Windows 10 ships with a truckload of system applications that are installed by default. Most of those are created and maintained by Microsoft. Some replace functionality of legacy programs of previous versions of Windows, others are unique to Windows 10.
If you go through the listing of installed system apps, you may notice one or the other that you don't use. 3D Builder is probably a prime example of this.
Not only is the app only of use if you work with 3D models and 3D printing, it is also one of the first apps listed in the new Windows 10 start menu.
It is easy enough to uninstall most system apps -- all listed in the Start Menu -- by right-clicking on them and selecting uninstall.
This removes the app from the user account but leaves it on the system. In the case of 3D Builder, it makes room above the fold in the start menu for other applications.
Even if you remove them from the system using Powershell, they may come back after feature updates and other big system updates.
Tip: You can add your favorite programs to the very top of the Windows 10 start menu.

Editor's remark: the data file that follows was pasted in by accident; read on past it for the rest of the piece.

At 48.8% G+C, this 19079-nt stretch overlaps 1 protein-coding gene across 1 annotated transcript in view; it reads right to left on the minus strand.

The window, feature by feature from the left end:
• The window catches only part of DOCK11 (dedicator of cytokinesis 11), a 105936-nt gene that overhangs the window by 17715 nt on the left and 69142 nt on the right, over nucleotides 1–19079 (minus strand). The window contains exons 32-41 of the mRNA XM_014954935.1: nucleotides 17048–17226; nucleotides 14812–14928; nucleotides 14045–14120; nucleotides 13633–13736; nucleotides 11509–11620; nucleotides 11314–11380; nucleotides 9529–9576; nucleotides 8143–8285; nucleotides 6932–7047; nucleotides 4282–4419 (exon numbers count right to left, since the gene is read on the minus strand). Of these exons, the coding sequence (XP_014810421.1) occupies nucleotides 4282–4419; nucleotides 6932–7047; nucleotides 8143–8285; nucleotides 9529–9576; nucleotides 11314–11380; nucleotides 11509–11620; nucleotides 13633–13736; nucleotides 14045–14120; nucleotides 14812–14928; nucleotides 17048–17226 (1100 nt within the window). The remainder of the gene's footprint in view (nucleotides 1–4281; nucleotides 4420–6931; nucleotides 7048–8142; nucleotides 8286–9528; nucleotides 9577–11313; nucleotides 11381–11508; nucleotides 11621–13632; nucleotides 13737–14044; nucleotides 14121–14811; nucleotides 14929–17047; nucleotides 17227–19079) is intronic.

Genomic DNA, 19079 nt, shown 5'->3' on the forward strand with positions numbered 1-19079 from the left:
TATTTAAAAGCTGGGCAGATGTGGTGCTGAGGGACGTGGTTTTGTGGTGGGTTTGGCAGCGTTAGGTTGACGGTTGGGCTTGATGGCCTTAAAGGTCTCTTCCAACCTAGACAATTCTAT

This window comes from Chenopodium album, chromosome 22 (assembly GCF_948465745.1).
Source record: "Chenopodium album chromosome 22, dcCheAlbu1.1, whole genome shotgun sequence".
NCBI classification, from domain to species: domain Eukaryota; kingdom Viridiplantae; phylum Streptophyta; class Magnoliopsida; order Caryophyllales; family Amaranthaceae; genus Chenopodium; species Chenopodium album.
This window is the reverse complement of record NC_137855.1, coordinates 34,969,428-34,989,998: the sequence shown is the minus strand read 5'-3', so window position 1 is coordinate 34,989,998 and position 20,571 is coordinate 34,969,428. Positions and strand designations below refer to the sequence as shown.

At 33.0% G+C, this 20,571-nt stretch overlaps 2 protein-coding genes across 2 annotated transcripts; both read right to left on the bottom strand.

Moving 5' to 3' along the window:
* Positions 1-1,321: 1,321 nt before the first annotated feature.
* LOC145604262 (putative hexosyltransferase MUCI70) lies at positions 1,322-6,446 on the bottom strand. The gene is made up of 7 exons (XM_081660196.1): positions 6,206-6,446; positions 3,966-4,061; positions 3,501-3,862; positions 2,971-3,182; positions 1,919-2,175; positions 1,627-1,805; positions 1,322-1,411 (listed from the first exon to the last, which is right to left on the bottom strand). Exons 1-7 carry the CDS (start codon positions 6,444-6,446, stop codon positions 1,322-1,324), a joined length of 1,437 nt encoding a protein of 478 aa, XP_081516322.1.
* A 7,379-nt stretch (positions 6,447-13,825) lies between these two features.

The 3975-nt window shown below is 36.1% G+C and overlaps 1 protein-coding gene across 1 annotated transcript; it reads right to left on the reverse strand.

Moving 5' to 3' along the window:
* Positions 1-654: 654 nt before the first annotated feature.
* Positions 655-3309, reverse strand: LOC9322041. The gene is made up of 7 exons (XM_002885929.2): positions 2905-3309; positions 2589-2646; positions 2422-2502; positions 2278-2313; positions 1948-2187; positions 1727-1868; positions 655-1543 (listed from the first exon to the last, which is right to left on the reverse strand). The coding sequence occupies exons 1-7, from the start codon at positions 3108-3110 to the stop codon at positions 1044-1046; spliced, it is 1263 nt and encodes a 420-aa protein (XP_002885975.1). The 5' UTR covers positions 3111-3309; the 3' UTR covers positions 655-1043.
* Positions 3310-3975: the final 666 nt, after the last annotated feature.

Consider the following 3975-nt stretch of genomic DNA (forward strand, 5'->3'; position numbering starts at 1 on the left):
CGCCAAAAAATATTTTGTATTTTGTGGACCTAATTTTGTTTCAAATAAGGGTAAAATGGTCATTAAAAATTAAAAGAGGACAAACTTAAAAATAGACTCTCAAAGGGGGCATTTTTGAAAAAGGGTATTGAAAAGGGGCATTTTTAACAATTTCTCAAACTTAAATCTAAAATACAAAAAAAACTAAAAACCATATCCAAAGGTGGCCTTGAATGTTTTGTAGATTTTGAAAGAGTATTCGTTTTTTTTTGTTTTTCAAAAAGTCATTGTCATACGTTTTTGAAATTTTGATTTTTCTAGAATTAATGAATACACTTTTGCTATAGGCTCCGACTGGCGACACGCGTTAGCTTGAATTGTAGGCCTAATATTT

You may have noticed that removed apps appear again on a device running Windows 10 after major updates.
If you run Windows 10 Insider Builds on a machine, you may have noticed that this happens quite frequently thanks to new releases being pushed out frequently by Microsoft.
If you have uninstalled 3D Builder or other Windows 10 system apps, they will be installed again after such an update.
While you can go ahead and uninstall them again from the start menu, it is an annoyance to users of the operating system.
If you made the deliberate decision to remove a system app, Microsoft should not push it back to the system after an update.
It is unclear why the company is not honoring user choice in this regard. It makes sense to push new apps the company created to the device, but if a user removes such an app, it should not be installed again on the system, ever.
Side note: Windows 10 Build 14905 ships with three new system apps, Holographic First Run, People Experience Host and Welcome Screen.
Windows 10 users may download and install these apps from the Windows Store if the need arises at a later point in time to restore them.
Microsoft could tie a link to the application's Windows Store page to notifications or functions that rely on these apps to be present, making the re-installation process easier for users.
Microsoft should honor user choice for non-critical Windows 10 system applications like 3D Builder, Mail, People, or Xbox. Some users who uninstall those apps will be annoyed if they come back, while others may grudgingly remove them again from the system when that happens.
Now You: What's your take on system apps on Windows 10?
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